Fiscal Responsibility Doesn’t Mean Free

In the past week I’ve had to live through two crushing blows to the public schools that I love and believe in. I am a citizen of Cedar Falls Iowa, and this past Tuesday we had a vote for a school bond to build a new elementary, upgrade the others, and generally make sure that we could provide quality education without overcrowding. The bond garnered 57% positive support; unfortunately these bonds require 60% to pass. Instead, our school district will waste more money on portable classrooms and other band-aid solutions, until such a time as funds come available to build. 

This was followed in Thursday by the announcement that Iowa governor Terry Branstad vetoed $55 million for K-12 education, as well as funding for our state universities. To fully understand the underhandedness of this move, one must first understand that the school aid funding was set long (100+ days) after legally required at a 1.25% increase over the past year.  The only way Democrats agreed to this very low funding increase was in exchange for a one-time allotment of $55 million on top. See the problem here? The republicans got exactly what they wanted, which was to shortchange education. 

In both instances, the argument against funding usually is made with the label of “fiscal responsibility.” In other words, the crooks in the school district(s) are only going to waste our money anyways, and I can’t afford more taxes, and they should find another solution. Locally, it was even suggested by the “Vote No” ringleader that the district hold a bake sale. A bake sale, to cover $30 million in needs.

Of course, I’m fairly certain his kids don’t go to the public schools…and neither do many of our state (R) representatives. I get that they have no interest in funding public education, when a lot of that money will go directly toward proud union members like myself who will inevitably vote against them. What they keep your attention off, however, is how much damage this attitude is doing to our communities in the meantime. Oh, we won’t see it yet, we’ll have to wait for these underserved kids to grow up and be under-performing and problem-causing adults.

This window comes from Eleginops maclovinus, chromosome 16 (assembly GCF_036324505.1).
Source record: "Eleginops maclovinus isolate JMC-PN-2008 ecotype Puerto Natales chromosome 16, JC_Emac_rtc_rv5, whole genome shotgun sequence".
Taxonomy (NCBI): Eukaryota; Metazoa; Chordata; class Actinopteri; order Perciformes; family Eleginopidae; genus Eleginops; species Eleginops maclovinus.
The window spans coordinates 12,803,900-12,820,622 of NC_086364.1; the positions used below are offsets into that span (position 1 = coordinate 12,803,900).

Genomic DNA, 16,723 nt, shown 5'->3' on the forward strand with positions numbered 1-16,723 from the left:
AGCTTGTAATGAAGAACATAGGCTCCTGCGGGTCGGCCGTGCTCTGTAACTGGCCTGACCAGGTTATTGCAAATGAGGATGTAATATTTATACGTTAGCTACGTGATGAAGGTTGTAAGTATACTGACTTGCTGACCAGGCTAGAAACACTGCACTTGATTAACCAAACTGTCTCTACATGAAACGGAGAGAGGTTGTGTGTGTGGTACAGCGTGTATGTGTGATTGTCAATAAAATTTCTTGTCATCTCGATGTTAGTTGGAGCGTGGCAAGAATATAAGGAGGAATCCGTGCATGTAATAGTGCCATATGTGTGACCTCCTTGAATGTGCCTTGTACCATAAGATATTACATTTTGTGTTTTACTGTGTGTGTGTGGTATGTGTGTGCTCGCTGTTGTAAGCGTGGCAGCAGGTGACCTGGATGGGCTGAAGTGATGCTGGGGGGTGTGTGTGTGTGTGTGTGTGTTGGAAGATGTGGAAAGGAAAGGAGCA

What I don’t get is why anyone who does want a good community would ever would vote against a bond or for republican representatives. 

Let me make it very clear. We the people are the government. We elect them to represent us and do what we want. We collectively agree on things that matter like schools, roads, police, etc. We pool our money based on ability to pay (based on income or the cost of our house), and use it to achieve these ends. If you really believe our taxes should always go down and never up, then you don’t actually believe in the value of any of those services I mentioned. It also makes you pretty selfish, in my opinion, as the people without private resources (money for private schools, health care, food, housing) are the ones hurt the most by cutting taxes and spending. 

I know there must be a balance, and that government is as capable as businesses of being corrupt or inefficient. But I think locally, statewide, and nationally we are living through a grand experiment, and time and again, the cutting of taxes and services is showing to be detrimental in the long run. And I believe that I can trust my local school board to spend money wisely, and if they don’t, I’ll remember at election time. But I won’t support starving our children’s education because I don’t trust “the government.” It’s time for us all to stand up for public education and put our money where our heart is. 

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